The National Wildlife Refuge Association's Beyond the Boundaries program
The National Wildlife Refuge Association's Beyond the Boundaries Program helps refuges work in strategic collaboration with surrounding communities to advance landscape-level conservation efforts.
Why look "Beyond the Boundaries?"
By design, National Wildlife Refuges tend to be located where the biodiversity is highest, along waterways and river corridors, coastal marshes, grasslands and unique desert ecosystems. Many refuges were originally designated to protect critical biological “hotspots” or migratory stopovers, which were buffered by relatively compatible private lands, often agricultural or other rural working landscapes. Today, many of those landscapes are increasingly and intensively compromised by human impact – whether by development and fragmentation, resource extraction, water diversion, pollution, or recreational use. Simply stated: today, most refuges in the Lower 48 are too small to fully accomplish their conservation goals and objectives.
No refuge is an island – even the islands
In order for the National Wildlife Refuge System to achieve its wildlife conservation mission, it must look beyond refuge boundaries to surrounding ecosystems and communities. Only through proactive, collaborative, landscape-scale conservation and restoration strategies can the Refuge System effectively support Trust species and other native wildlife. This need only becomes more clear as we wrestle with the effects of a changing climate. Recent studies show that climate change is already altering the ranges of many species of birds, insects and fish, making it increasingly difficult to adequately protect these species within the confines of our existing refuge system, and requiring large-scale adaptive management strategies.
Collaborative Conservation as the New Paradigm
The U.S. Fish and Wildlife Service is developing a new paradigm for wildlife conservation that moves beyond refuge boundaries to create landscape-scale collaborative partnerships. National wildlife refuges can play a central role as biodiversity anchors in this evolving system of public and private conservation lands that will accommodate species migration and adaptation. As a nation, we have already made an investment in our wildlife and habitat – now it is time to leverage the investment in order to generate even greater returns for both wildlife and people.
NWRA’s Beyond the Boundaries Program
NWRA’s Beyond the Boundaries Program helps build landscape-scale partnerships in which refuges play a catalytic role in advancing a greater conservation agenda. NWRA works in close partnership with U.S. Fish and Wildlife Service staff in select geographic areas where lessons learned can help inform and institutionalize the new paradigm of collaborative conservation across the Refuge System, the Service, and the nation.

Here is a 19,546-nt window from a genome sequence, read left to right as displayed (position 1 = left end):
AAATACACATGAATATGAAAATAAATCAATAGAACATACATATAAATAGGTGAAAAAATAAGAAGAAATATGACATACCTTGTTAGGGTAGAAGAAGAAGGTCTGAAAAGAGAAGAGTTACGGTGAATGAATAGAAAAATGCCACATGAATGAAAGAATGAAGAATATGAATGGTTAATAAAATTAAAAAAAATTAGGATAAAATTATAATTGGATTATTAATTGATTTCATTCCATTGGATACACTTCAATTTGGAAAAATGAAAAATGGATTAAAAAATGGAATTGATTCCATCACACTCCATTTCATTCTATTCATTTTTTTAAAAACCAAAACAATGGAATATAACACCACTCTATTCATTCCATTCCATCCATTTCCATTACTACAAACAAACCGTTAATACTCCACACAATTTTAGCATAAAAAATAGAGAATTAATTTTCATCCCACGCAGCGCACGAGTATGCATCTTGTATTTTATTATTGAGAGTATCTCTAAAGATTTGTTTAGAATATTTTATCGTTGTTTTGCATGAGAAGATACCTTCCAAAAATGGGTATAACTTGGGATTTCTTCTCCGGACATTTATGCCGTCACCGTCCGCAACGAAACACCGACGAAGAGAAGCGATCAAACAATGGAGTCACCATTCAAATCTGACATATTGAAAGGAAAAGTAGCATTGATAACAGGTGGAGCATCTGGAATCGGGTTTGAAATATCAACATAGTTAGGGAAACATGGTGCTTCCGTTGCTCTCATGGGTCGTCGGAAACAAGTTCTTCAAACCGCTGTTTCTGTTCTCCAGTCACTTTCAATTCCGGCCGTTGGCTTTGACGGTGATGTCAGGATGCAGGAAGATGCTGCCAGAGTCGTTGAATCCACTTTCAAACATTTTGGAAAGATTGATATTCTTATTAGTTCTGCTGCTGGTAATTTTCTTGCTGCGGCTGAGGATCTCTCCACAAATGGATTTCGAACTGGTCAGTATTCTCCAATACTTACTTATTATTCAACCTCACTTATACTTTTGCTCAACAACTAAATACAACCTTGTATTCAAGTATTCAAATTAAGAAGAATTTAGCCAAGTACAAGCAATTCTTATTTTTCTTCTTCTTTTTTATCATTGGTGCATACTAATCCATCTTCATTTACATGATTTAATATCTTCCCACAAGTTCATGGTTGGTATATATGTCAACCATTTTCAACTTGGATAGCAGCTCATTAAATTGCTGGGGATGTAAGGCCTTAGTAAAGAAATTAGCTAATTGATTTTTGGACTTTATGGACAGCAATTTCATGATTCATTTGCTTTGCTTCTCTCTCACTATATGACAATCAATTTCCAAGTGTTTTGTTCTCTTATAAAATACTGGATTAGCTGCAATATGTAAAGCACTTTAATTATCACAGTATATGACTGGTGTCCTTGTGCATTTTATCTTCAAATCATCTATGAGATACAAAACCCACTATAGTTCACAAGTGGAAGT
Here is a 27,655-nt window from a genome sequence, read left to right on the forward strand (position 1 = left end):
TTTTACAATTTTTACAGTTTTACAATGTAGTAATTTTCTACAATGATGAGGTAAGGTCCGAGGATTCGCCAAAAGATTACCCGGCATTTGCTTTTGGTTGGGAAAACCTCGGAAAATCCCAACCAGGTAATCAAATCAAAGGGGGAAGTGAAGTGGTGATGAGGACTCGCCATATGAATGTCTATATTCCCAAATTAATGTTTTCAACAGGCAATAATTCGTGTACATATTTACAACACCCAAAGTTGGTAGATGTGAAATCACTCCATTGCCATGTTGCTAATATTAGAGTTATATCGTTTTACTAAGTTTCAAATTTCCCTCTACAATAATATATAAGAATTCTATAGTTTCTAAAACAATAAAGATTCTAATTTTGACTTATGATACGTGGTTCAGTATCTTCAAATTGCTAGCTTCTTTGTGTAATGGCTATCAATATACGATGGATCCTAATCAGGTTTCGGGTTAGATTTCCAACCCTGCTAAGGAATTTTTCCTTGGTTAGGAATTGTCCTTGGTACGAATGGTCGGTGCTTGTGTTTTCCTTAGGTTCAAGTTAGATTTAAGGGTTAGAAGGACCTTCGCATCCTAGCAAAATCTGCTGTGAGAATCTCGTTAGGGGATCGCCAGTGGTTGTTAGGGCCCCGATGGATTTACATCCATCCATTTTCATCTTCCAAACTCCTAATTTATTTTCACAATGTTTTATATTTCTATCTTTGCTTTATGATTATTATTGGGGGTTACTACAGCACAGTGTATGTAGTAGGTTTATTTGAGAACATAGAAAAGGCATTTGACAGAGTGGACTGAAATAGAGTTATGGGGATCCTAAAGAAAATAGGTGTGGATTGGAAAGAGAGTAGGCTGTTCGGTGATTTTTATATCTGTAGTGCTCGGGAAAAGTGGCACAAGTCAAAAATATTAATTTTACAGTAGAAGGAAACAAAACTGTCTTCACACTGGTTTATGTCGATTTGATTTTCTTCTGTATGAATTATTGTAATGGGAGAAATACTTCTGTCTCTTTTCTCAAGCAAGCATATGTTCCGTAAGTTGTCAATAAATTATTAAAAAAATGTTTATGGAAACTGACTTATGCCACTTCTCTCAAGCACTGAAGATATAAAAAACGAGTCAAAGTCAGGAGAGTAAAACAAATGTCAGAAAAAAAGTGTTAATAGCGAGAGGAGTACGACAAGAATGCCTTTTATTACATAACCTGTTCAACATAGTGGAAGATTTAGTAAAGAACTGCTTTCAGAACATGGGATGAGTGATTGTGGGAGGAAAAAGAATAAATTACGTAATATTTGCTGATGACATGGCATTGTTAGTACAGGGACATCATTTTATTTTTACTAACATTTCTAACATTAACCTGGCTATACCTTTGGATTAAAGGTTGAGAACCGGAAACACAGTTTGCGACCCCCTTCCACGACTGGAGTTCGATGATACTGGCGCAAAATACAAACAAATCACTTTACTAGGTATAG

The basic elements of the program include:
Science: Identifying science-driven conservation objectives at the landscape scale
- Implementation: Creating specific strategies and actions to protect and restore wildlife populations and the habitat they depend on. These strategies will be varied and might include: specific land or easement acquisition efforts, fostering cooperative management among many public and private landowners, bringing together the tools and resources for restoration projects, or supporting planning efforts to create new conservation designations.
- Partnerships: Forging creative and inclusive partnerships that involve multiple federal agencies, state counterparts, local businesses and nonprofit groups, and citizens including Refuge Friends groups, volunteers, and others.
- Funding: Leveraging many diverse sources of public and private funding to accomplish significant and measurable conservation benefit on the ground
- Knowledge Sharing: And, sharing lessons learned throughout the Refuge System, the U.S. Fish and Wildlife Service, and the broader conservation community.
The National Wildlife Refuge Association is an independent nonprofit that is dedicated to furthering the goals and objectives of the National Wildlife Refuge System, yet NWRA also retains the flexibility of an NGO. NWRA often forms a bridge between the U.S. Fish and Wildlife Service and a range of NGO and private sector partners. Finally, because refuges attract such a diversity of supporters, from hunters and anglers to birders and hikers to ecologists, educators and engineers, NWRA represents a broad spectrum of interests and is well-positioned as a convener of many for the benefit of refuges – a role NWRA also plays in the policy arena with the Cooperative Alliance for Refuge Enhancement (CARE).
Current NWRA Beyond the Boundaries focus areas
-Three Sisters Springs, Florida
-Greater Everglades, Florida